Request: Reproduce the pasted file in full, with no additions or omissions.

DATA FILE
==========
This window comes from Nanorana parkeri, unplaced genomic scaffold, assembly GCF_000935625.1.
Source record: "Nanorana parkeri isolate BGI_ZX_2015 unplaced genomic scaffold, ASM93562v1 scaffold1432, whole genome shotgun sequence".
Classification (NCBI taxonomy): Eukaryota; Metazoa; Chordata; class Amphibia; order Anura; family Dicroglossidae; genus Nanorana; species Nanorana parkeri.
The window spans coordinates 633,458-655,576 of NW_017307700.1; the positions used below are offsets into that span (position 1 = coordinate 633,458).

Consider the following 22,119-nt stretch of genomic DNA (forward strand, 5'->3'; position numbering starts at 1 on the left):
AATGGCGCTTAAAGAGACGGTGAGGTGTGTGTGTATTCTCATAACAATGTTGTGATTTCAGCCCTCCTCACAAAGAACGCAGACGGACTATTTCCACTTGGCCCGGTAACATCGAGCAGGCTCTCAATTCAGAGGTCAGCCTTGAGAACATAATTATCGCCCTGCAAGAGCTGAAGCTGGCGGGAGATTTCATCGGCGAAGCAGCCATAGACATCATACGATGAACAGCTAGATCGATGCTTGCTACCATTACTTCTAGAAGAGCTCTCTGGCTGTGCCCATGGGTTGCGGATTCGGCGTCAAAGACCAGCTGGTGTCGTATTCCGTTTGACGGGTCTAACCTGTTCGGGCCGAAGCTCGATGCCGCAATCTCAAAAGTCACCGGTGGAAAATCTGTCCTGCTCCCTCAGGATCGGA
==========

This window comes from Nanorana parkeri, unplaced genomic scaffold, assembly GCF_000935625.1.
Source record: "Nanorana parkeri isolate BGI_ZX_2015 unplaced genomic scaffold, ASM93562v1 scaffold1432, whole genome shotgun sequence".
Classification (NCBI taxonomy): Eukaryota; Metazoa; Chordata; class Amphibia; order Anura; family Dicroglossidae; genus Nanorana; species Nanorana parkeri.
The window spans coordinates 633,458-655,576 of NW_017307700.1; the positions used below are offsets into that span (position 1 = coordinate 633,458).

Consider the following 22,119-nt stretch of genomic DNA (forward strand, 5'->3'; position numbering starts at 1 on the left):
AATGGCGCTTAAAGAGACGGTGAGGTGTGTGTGTATTCTCATAACAATGTTGTGATTTCAGCCCTCCTCACAAAGAACGCAGACGGACTATTTCCACTTGGCCCGGTAACATCGAGCAGGCTCTCAATTCAGAGGTCAGCCTTGAGAACATAATTATCGCCCTGCAAGAGCTGAAGCTGGCGGGAGATTTCATCGGCGAAGCAGCCATAGACATCATACGATGAACAGCTAGATCGATGCTTGCTACCATTACTTCTAGAAGAGCTCTCTGGCTGTGCCCATGGGTTGCGGATTCGGCGTCAAAGACCAGCTGGTGTCGTATTCCGTTTGACGGGTCTAACCTGTTCGGGCCGAAGCTCGATGCCGCAATCTCAAAAGTCACCGGTGGAAAATCTGTCCTGCTCCCTCAGGATCGGA